The Australian Museum acquired our first ghost net work from Erub Erwer Meta (Darnley Island Arts Centre) in 2012.
It was one of several communities now turning these destructive materials into stunning works on art. Each work reflects the communities struggle to protect their marine environment.
At Erub Erwer Meta (Darnley Island Arts Centre), the artists are raising awareness of the deadly impact of ghost nets on the environment by using the net to create sculptural works, bags and baskets, and even jewellery. While at first a bit hesitant about using the smelly, dirty rope that was lying around the art centre, the artists now find great enjoyment in working with the net, much of which originates from south-east Asia.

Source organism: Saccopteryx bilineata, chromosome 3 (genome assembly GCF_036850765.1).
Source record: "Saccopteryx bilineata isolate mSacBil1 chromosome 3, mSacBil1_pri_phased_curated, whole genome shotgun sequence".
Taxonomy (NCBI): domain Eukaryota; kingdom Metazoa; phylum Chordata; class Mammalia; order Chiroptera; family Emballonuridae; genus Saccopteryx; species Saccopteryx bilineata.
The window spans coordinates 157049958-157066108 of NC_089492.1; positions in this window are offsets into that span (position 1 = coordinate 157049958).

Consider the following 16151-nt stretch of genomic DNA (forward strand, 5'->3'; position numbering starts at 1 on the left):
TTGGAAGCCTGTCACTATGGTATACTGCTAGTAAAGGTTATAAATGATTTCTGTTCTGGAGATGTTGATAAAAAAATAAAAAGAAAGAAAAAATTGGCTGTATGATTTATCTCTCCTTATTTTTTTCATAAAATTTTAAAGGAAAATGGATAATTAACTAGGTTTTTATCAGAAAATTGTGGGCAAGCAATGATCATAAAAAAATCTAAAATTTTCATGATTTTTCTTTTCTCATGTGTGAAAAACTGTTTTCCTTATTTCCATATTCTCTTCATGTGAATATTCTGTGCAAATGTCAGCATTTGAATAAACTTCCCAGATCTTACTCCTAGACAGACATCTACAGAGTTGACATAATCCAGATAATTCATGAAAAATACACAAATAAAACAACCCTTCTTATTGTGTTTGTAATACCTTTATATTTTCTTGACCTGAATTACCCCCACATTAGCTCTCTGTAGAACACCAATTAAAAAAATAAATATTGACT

The Australian Museum first worked with Erub Erwer Meta after Gur Atkamlu (Sea Blanket) was purchased from the Cairn Indigenous Arts Fair in 2012. We then commissioned the art centre to create a work for us to display in our Indigenous Australians gallery. This resulted in the creation of ‘Dauma and Garom’, a magnificent sculptural work which is on display in our exhibition Garrigarang: Sea Country.